How Temple University Hospital Created a Skin-First Culture

As a Level 1 trauma center, the Dermal Defense Team at Temple University Hospital has changed the conversation from one where skin was one of the later priorities in patient care to staff starting with skin as soon as someone is admitted. Their goal has been zero pressure injury development, requiring an emphasis on skin care and prevention protocols.

For Meghan Dunleavy, a member of the Dermal Defense Team, moving to a skin-first culture was crucial not only for reducing skin breakdowns, but also for demonstrating patient care.

“Your skin is your first line of protection, and we are charged to protect it. Caring for skin helps patients feel you care about them, and the small changes it takes to focus on skin don’t take much time, but they have a big impact,” said Meghan Dunleavy, BSN, RN, a nurse in the Surgical Intensive Care Unit (SICU) at Temple University Hospital. “Our team is focused on all aspects of the skin, with all therapies coming together to help decrease length of stay and injury and meet our skin care goals.”

The Dermal Defense Team, which today includes more than 58 skin champions across multiple departments was formally organized in 2014 with just 10 members initially. In 2016, it gained greater momentum as Temple University Hospital sought Magnet® status and the Dermal Defense Team expanded its efforts with skin champions from every unit joining the team, making it easier to collect the data necessary to show skin breakdown prevention protocols work and garner additional administrative support. Since then, a pressure injury competency has been required for all staff yearly and the team has implemented the “Back Off Program,” to reduce the amount of time patients spend on their backs, ultimately reducing skin breakdowns.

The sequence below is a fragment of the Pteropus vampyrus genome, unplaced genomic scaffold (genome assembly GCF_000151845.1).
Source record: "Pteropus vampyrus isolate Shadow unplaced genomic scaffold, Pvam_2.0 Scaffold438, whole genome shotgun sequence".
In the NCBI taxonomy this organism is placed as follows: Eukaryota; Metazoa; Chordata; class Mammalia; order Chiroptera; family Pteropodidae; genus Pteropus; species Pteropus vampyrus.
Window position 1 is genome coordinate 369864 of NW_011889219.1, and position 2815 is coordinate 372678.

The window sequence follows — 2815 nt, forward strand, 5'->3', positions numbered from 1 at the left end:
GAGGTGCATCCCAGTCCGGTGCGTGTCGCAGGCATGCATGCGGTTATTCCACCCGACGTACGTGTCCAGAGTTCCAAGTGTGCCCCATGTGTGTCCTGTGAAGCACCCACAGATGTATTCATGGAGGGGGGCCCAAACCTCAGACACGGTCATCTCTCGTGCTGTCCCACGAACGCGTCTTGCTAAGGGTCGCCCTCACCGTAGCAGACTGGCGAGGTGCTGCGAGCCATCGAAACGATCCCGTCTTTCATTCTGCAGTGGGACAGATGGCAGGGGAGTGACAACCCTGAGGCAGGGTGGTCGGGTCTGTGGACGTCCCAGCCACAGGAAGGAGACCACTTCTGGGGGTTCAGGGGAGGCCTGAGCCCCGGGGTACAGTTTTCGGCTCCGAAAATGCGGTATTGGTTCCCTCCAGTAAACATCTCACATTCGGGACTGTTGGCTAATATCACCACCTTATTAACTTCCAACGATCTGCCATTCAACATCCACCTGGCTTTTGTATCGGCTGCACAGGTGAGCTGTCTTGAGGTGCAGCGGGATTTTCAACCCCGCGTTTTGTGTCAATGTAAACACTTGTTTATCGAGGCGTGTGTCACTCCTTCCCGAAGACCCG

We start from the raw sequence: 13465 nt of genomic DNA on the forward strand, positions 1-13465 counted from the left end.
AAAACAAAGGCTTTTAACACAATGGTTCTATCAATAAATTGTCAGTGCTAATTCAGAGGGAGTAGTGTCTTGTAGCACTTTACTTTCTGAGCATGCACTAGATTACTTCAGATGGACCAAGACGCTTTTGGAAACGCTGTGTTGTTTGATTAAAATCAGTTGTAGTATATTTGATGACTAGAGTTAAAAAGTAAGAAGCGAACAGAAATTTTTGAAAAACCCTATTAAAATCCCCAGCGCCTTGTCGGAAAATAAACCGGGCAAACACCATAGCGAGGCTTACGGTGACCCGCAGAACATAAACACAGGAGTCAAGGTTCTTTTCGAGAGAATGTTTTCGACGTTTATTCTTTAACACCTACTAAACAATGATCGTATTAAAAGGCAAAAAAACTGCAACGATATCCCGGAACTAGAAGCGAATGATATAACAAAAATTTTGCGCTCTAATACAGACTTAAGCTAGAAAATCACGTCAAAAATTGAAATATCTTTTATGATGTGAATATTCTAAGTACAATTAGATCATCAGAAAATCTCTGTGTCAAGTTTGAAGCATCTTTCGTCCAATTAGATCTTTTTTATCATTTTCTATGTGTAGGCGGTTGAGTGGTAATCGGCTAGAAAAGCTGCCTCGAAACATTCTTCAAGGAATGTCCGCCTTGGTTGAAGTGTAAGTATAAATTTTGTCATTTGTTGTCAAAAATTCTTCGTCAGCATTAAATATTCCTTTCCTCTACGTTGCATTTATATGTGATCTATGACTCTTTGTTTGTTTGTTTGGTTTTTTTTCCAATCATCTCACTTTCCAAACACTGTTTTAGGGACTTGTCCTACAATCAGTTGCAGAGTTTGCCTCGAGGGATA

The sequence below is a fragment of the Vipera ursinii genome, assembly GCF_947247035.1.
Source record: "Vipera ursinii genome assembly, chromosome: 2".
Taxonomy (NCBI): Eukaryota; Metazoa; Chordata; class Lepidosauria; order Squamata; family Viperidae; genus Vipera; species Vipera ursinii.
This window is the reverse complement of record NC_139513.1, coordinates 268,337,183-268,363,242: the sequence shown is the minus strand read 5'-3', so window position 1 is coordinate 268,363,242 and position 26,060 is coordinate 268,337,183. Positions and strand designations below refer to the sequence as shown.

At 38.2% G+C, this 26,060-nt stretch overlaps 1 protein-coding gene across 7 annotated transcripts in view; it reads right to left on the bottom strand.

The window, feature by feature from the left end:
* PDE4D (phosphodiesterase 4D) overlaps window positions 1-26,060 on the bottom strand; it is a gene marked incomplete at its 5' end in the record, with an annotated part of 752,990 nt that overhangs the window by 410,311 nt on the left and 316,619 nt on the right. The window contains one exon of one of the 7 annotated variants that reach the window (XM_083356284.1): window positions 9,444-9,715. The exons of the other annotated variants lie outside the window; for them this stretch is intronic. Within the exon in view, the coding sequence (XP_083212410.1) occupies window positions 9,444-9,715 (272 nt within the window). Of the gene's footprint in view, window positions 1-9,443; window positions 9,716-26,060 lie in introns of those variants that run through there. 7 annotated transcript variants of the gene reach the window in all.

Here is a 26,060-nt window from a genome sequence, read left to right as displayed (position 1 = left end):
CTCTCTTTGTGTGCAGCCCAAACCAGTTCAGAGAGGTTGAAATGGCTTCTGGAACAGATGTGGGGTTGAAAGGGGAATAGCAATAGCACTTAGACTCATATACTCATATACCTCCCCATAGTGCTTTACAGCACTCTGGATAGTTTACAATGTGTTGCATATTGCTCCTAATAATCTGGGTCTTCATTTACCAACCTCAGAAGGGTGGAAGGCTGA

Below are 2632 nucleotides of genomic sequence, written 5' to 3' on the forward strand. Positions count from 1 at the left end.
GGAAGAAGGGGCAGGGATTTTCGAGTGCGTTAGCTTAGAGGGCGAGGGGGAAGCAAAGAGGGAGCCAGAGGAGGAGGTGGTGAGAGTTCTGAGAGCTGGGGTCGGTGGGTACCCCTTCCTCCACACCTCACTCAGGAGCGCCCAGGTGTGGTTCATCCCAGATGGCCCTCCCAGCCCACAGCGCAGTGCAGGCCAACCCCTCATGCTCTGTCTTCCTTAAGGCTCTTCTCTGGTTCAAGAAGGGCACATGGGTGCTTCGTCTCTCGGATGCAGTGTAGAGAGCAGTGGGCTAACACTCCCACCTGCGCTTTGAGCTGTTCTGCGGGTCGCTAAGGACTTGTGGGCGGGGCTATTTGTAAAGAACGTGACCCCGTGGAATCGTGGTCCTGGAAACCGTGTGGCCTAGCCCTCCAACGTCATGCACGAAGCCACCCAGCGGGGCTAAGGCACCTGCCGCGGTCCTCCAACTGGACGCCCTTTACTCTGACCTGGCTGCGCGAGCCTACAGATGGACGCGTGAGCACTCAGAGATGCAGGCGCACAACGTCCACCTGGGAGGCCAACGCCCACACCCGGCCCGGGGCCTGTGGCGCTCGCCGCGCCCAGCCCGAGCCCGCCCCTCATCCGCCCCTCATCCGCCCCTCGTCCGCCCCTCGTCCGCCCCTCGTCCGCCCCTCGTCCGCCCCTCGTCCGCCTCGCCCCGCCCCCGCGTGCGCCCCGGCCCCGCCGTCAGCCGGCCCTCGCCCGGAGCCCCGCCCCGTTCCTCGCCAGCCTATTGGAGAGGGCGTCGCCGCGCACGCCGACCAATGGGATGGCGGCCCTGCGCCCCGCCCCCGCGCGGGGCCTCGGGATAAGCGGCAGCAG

With leadership support, the team united around the rallying cry “To Prevent, Protect and Save,” as they met their goal of zero hospital-acquired Stage 3 and Stage 4 pressure injuries. To do so, they focused on both education and metrics – incorporating skin safety into new hire orientation, continuous education on pressure injury and skin breakdown prevention for all nurses and monthly team meetings to review goal progress towards skin safety metrics. Crucial to the team’s education focus was its interdisciplinary approach engaging health care team members across many disciplines from physicians to EEG technicians, hyperbaric oxygen therapists and OR nurses.

These efforts earned the Dermal Defense Team the 2019 3M Award for Excellence in Skin Safety, presented by 3M and the WOCN® Society. Learn more about the five ways the team reduced pressure injury rates, as well as the award, in HealthLeaders.

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